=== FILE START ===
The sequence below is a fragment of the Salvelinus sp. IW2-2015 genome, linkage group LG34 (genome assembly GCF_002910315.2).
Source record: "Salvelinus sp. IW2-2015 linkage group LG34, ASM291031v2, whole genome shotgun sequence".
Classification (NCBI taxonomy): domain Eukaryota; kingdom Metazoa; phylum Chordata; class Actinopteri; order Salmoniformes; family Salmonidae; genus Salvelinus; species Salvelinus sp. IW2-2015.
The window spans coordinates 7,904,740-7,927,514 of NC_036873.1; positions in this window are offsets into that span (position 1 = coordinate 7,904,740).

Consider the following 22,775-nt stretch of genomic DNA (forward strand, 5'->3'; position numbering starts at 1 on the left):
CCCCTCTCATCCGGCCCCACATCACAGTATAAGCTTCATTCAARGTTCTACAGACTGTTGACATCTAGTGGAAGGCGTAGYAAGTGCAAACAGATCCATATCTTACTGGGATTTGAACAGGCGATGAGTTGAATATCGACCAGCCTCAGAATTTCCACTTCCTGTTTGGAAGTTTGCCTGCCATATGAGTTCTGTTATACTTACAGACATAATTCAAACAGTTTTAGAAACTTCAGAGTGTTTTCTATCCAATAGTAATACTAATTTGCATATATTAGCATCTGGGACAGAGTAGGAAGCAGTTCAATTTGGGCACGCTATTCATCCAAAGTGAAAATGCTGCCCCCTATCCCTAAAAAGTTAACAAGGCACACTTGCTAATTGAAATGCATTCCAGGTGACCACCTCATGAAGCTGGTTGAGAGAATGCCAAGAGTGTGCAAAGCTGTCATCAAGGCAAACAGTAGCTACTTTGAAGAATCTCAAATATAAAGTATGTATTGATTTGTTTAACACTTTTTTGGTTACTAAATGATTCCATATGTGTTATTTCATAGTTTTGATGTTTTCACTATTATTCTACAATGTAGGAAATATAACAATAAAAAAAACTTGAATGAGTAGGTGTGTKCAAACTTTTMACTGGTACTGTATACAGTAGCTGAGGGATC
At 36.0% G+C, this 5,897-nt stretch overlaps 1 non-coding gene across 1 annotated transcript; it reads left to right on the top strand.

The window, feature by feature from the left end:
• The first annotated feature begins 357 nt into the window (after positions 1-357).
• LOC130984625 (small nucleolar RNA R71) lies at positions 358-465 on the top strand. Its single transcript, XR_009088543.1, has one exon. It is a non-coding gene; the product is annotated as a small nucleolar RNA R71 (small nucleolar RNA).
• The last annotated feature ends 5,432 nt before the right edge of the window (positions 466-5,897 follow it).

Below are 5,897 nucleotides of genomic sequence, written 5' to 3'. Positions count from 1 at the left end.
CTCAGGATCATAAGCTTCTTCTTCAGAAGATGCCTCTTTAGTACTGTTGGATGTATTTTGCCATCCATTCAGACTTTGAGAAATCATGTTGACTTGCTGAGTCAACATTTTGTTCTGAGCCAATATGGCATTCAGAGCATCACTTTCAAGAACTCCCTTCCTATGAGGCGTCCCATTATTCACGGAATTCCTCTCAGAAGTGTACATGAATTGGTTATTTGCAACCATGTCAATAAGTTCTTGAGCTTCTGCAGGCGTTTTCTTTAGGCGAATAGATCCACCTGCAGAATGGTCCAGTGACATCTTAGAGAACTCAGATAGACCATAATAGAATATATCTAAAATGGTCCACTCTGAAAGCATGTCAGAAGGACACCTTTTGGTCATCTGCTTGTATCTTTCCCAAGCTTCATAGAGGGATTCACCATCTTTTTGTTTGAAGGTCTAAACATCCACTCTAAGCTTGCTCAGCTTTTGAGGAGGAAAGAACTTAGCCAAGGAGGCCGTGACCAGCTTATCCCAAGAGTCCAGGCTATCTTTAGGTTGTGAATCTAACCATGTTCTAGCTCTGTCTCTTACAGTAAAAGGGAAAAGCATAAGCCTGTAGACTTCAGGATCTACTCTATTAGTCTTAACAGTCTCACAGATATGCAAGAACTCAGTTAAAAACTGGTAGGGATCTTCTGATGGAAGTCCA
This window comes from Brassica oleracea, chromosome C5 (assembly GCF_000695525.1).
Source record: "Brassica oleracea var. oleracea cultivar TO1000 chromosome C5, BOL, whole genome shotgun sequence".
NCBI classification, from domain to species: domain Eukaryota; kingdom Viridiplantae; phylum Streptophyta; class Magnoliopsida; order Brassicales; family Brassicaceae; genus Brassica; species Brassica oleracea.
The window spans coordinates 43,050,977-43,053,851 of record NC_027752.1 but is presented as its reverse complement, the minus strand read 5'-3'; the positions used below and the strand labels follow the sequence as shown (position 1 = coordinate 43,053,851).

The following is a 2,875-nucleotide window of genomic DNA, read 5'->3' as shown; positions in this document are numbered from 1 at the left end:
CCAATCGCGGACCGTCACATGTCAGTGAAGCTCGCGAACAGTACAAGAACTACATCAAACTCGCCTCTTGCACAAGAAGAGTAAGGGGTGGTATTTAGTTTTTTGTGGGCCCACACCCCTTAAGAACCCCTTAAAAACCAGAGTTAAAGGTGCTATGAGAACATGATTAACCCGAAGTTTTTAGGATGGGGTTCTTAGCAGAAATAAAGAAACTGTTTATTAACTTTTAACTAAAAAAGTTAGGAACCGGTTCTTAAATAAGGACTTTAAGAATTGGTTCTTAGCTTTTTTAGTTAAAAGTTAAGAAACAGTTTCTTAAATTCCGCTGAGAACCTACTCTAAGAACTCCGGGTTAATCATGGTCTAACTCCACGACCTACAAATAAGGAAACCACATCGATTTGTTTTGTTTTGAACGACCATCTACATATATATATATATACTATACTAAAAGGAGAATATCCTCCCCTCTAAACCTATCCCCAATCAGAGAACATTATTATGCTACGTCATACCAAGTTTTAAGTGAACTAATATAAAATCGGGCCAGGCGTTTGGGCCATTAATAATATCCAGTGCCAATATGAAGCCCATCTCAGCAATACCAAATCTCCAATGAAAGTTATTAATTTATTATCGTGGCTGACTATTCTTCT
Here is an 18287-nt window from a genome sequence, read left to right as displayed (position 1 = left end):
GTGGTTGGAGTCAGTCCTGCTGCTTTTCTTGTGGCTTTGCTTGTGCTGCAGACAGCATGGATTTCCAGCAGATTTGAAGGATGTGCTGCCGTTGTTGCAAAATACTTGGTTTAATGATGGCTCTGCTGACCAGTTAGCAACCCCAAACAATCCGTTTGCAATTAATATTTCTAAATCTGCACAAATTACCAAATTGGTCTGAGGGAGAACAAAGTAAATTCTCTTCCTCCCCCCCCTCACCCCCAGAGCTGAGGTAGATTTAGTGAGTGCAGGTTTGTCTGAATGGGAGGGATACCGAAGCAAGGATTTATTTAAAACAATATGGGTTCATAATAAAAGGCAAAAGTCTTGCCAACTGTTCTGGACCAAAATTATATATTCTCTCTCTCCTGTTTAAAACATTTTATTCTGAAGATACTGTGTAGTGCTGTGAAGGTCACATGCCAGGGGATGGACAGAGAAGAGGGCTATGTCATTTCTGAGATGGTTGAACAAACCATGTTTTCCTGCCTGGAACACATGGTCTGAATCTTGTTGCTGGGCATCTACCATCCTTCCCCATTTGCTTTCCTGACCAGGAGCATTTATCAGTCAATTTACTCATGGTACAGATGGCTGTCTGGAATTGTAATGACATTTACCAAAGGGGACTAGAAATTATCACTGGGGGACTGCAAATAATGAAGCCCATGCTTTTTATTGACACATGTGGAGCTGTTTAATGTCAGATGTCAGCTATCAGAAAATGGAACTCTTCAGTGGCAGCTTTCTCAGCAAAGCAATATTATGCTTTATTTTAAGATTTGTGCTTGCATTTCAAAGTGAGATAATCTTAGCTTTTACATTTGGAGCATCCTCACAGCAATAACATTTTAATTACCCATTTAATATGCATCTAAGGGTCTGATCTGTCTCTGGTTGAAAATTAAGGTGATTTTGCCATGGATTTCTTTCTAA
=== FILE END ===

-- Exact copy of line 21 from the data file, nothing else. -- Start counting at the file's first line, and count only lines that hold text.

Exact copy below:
GTGGTTGGAGTCAGTCCTGCTGCTTTTCTTGTGGCTTTGCTTGTGCTGCAGACAGCATGGATTTCCAGCAGATTTGAAGGATGTGCTGCCGTTGTTGCAAAATACTTGGTTTAATGATGGCTCTGCTGACCAGTTAGCAACCCCAAACAATCCGTTTGCAATTAATATTTCTAAATCTGCACAAATTACCAAATTGGTCTGAGGGAGAACAAAGTAAATTCTCTTCCTCCCCCCCCTCACCCCCAGAGCTGAGGTAGATTTAGTGAGTGCAGGTTTGTCTGAATGGGAGGGATACCGAAGCAAGGATTTATTTAAAACAATATGGGTTCATAATAAAAGGCAAAAGTCTTGCCAACTGTTCTGGACCAAAATTATATATTCTCTCTCTCCTGTTTAAAACATTTTATTCTGAAGATACTGTGTAGTGCTGTGAAGGTCACATGCCAGGGGATGGACAGAGAAGAGGGCTATGTCATTTCTGAGATGGTTGAACAAACCATGTTTTCCTGCCTGGAACACATGGTCTGAATCTTGTTGCTGGGCATCTACCATCCTTCCCCATTTGCTTTCCTGACCAGGAGCATTTATCAGTCAATTTACTCATGGTACAGATGGCTGTCTGGAATTGTAATGACATTTACCAAAGGGGACTAGAAATTATCACTGGGGGACTGCAAATAATGAAGCCCATGCTTTTTATTGACACATGTGGAGCTGTTTAATGTCAGATGTCAGCTATCAGAAAATGGAACTCTTCAGTGGCAGCTTTCTCAGCAAAGCAATATTATGCTTTATTTTAAGATTTGTGCTTGCATTTCAAAGTGAGATAATCTTAGCTTTTACATTTGGAGCATCCTCACAGCAATAACATTTTAATTACCCATTTAATATGCATCTAAGGGTCTGATCTGTCTCTGGTTGAAAATTAAGGTGATTTTGCCATGGATTTCTTTCTAA